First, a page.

Russia, Turkey offered Sudan economic help, oil minister says
KHARTOUM, Sudan (Bloomberg) -- Russia and Turkey have offered Sudan economic assistance, the African nation’s oil minister said, as the government tries to salve a fiscal crisis that’s sparked a month of protests.
“Many friendly countries have expressed that they’re willing to help us, especially Turkey and Russia, and they promised to provide any assistance we need including financing and oil,” minister Azhari Abdalla told reporters Wednesday in the capital, Khartoum. He didn’t confirm if Sudan would accept the two nations’ offers, while saying that the United Arab Emirates had given help.
Sudanese President Omar al-Bashir returned from an official trip to Qatar on Wednesday. The gas-rich emirate has “confirmed its constant help and support to Sudan in the current situation,” Foreign Minister Al-Dirdiri Mohamed Ahmed told reporters at Khartoum’s airport, without mentioning any specific assistance.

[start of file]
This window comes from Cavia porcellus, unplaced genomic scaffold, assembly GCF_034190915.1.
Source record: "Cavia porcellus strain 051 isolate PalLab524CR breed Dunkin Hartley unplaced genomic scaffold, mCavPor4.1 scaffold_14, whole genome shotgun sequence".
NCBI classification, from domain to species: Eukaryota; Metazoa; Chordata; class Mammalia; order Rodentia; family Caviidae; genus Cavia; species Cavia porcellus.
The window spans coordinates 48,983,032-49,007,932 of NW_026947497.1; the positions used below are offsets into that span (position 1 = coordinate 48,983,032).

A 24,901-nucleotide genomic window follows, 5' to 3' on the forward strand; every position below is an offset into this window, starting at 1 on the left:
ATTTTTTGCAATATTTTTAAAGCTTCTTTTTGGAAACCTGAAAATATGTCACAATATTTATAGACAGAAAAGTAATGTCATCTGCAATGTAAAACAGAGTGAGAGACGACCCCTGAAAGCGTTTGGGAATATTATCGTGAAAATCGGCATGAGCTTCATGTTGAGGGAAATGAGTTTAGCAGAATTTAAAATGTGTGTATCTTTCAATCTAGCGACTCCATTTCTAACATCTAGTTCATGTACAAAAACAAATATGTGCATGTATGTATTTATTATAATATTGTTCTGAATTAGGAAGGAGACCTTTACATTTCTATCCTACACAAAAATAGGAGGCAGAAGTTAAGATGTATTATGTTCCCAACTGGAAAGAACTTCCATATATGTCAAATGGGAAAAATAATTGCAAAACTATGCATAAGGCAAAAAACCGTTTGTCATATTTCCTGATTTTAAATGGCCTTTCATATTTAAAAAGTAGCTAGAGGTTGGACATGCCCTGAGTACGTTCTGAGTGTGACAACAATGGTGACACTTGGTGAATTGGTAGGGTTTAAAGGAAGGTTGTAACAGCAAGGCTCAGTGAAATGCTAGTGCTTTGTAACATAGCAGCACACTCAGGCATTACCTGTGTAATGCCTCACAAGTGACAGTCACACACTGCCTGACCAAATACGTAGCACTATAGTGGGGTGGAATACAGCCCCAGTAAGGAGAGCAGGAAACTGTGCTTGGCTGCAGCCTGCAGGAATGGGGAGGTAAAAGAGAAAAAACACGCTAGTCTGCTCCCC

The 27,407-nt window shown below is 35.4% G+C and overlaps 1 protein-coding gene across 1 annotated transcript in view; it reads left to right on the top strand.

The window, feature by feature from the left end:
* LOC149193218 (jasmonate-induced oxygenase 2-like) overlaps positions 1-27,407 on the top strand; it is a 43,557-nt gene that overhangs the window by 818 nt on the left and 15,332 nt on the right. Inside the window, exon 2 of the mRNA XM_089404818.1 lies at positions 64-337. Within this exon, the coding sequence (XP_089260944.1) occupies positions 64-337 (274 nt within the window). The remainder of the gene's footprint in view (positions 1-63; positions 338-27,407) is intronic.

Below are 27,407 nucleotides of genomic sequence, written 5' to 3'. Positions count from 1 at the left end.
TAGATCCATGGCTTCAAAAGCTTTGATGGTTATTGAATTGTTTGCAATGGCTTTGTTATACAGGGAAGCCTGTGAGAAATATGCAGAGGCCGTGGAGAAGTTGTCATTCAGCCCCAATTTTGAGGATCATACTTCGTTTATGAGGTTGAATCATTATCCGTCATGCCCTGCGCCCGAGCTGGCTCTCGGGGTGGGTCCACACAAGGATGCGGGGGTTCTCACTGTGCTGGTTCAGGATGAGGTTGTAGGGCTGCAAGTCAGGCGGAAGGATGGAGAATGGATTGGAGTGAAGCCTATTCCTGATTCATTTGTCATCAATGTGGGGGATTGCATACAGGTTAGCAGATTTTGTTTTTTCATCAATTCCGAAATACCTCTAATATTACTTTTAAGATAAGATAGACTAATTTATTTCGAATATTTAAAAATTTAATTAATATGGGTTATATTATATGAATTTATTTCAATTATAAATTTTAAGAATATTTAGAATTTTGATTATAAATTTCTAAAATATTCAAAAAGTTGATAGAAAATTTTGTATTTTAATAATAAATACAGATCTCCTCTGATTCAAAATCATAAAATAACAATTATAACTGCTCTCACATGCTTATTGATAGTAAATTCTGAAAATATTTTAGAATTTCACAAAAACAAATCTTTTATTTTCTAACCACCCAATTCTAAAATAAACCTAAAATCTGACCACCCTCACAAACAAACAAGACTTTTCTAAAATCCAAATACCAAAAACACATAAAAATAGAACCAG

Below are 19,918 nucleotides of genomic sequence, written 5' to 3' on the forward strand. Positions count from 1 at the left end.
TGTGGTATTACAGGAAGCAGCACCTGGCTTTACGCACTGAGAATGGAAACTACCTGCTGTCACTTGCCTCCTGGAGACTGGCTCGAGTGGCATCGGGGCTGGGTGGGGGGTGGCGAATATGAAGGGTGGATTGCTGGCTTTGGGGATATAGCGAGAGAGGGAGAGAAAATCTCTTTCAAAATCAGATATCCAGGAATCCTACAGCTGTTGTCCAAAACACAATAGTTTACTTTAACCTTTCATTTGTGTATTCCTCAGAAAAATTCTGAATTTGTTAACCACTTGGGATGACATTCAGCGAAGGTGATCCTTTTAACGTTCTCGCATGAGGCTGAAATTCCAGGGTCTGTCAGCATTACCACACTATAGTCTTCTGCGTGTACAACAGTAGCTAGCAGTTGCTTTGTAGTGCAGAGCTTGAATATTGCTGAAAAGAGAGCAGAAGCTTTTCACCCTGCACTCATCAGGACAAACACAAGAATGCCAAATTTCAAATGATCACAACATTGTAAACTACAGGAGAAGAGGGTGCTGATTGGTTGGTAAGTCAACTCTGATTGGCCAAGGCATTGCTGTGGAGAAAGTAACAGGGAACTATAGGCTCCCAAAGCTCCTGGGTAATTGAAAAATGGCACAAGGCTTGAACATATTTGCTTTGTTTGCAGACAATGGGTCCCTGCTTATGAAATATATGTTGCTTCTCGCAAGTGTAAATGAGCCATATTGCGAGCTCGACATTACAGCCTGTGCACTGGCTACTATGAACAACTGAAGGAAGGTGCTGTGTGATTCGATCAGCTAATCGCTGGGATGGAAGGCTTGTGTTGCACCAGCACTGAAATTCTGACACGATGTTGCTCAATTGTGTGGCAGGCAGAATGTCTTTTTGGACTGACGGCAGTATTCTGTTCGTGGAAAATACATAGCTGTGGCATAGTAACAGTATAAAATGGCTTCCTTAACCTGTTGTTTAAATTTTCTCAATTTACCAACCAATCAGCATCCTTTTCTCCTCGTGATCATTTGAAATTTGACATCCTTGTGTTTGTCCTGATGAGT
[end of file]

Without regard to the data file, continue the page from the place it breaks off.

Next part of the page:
Soaring living costs and shortages of fuel and other commodities have spurred a wave of protests across Sudan in which at least 24 people have died since Dec. 19. It’s one of the greatest challenges to al-Bashir since he took power in a 1989 coup.
Abdalla said Sudan has received assistance from the U.A.E., without giving details. A Sudanese newspaper and a ruling party lawmaker on Friday said the Gulf nation was providing Sudan with $300 million in financing and 1.12 MMt of fuel.
Sudan also expects to reach an agreement to reschedule its debt with unspecified Chinese companies by the end of January, he said, without giving any figures.
The Paris-based Sudan Tribune said in September that Sudan owes China more than $2 billion, as it reported Beijing’s writing-off of all government loans provided before 2016. Sudan’s total external debt was $52.4 billion in that year, according to the International Monetary Fund.